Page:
Nokia 6710 Navigator smartphone
Despite the Navigator's small screen the Nokia 6710 mobile phone provides a solid GPS experience
- Build quality and design, touch sensitive zoom bar, navigation experience, lifetime navigation subscription, 3.5mm headphone jack, 5-megapixel camera
- Screen is too small, navigation voice could be louder, can't charge via USB, battery cover is difficult to remove
Nokia's 6710 Navigator won't replace your standalone GPS due to its small screen. For a mobile phone though, it provides a solid and smooth navigation experience thanks to a combination of good hardware and well designed software.
Price$ 629.00 (AUD)
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The third iteration in Nokia's Navigator series of mobile phones, the 6710 Navigator is Nokia's best effort yet. The small screen will annoy many users, but the addition of a great zoom bar, a free lifetime subscription to the GPS maps and an excellent build quality make the latest Navigator worth a closer look.
The build quality of the Nokia 6710 Navigator mobile phone is excellent. Looking very similar in design to the 6720 classic, the slide feels smooth and responsive, the keys have good tactility and are well placed and the positioning and layout of the controls (including the five-way navigational pad) is second to none. Unfortunately, the keypad is quite small and the rear battery cover is difficult to pry open when you want to remove it. Perhaps the best design feature of the 6710 Navigator is the touch sensitive zoom bar below the display. Simply gliding your finger left and right across the bar zooms in and out of maps, the Web browser, the camera and also scrolls through the media gallery.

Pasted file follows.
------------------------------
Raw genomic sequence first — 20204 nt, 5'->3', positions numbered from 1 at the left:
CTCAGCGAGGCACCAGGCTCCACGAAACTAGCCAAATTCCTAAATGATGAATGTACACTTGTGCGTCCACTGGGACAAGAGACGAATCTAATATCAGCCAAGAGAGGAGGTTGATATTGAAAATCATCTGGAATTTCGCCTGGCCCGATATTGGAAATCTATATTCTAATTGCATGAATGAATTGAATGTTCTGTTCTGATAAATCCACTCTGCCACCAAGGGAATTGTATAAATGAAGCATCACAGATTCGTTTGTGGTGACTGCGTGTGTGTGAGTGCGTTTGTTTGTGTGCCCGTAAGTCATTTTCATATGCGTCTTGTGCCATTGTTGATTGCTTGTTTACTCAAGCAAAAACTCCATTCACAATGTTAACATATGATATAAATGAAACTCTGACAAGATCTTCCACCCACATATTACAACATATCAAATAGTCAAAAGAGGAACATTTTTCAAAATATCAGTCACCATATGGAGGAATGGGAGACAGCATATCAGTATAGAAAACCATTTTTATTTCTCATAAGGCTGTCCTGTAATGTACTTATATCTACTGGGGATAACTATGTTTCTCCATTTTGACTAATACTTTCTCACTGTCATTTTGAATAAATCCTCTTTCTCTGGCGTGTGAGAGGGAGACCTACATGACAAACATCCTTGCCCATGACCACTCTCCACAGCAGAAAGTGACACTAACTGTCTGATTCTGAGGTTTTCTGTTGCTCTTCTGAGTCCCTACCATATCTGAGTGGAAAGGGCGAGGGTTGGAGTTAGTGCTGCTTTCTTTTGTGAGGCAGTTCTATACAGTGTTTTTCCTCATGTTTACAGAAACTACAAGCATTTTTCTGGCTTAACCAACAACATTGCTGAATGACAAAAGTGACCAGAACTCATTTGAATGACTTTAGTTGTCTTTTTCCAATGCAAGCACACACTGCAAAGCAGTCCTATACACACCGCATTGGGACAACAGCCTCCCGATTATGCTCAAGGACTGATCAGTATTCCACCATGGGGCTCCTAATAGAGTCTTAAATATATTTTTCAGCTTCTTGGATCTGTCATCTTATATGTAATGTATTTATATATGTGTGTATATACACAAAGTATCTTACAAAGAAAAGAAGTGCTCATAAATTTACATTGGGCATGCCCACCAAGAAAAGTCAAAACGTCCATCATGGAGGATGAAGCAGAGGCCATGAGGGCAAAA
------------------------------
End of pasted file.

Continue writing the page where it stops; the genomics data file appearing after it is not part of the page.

The 6710 Navigator's display is a concern. As a regular mobile phone display, it isn't too bad, with good colour clarity and reasonable viewing angles. Yet this handset is designed to be used as a GPS, and as such it's too small for our liking. Sunlight reflection is also an issue — on a bright day, we sometimes struggled to see the screen when using the 6710 Navigator in the car.
It's a shame the screen is a little small, as the 6710 Navigator is a pretty good GPS phone. It's fast to lock onto and maintain a GPS signal and we experienced almost no lag or delay while driving. The 6710 Navigator's GPS chip seemed far more responsive than that of the iPhone 3GS which in our tests did display lag when using the dedicated turn-by-turn navigational apps. Best of all, the 6710 Navigator includes a lifetime subscription to full turn-by-turn navigation. It's predecessor, the 6210 Navigator only included turn-by-turn navigation for six months. Nokia also includes a well built window mount in the sales package that allows you to slide the phone open while it's in the cradle.
The Nokia Maps interface is clear and concise and displays plenty of information despite the small screen. Voice instructions are easy to follow, however they can distort at full volume and the speaker lacks punch, even at its highest setting. The Navteq map performance was a little inconsistent — in our tests, the maps failed to recognise a number of no-right-turns and also seemed to favour illegal U-turns when re-routing, although these issues are common with all GPS devices and not just restricted to the 6710 Navigator.
Navigation aside, the 6710 Navigator is a solid phone without offering anything outstanding, though the inclusion of a 5-megapixel camera is a highlight. The Carl Zeiss branded camera lacks a lens cover and only comes with a single LED flash (making low-light photography poor), but overall the 6710 Navigator produces good quality photos for a camera phone.
The Nokia 6710 Navigator includes a 3.5mm headphone jack and features solid multimedia software. A 2GB microSD card is included in the sales package and there is also an FM radio. Our review unit wasn't pre-loaded with Nokia's Ovi Store application, but this can be downloaded, or accessed through the 6710 Navigator's Web browser.
The Nokia 6710 Navigator is a HSDPA-capable phone and also features Wi-Fi, Bluetooth with A2DP and USB via a standard micro-USB port. Oddly, the phone can't charge via the micro-USB port and uses the older proprietary Nokia connection instead.
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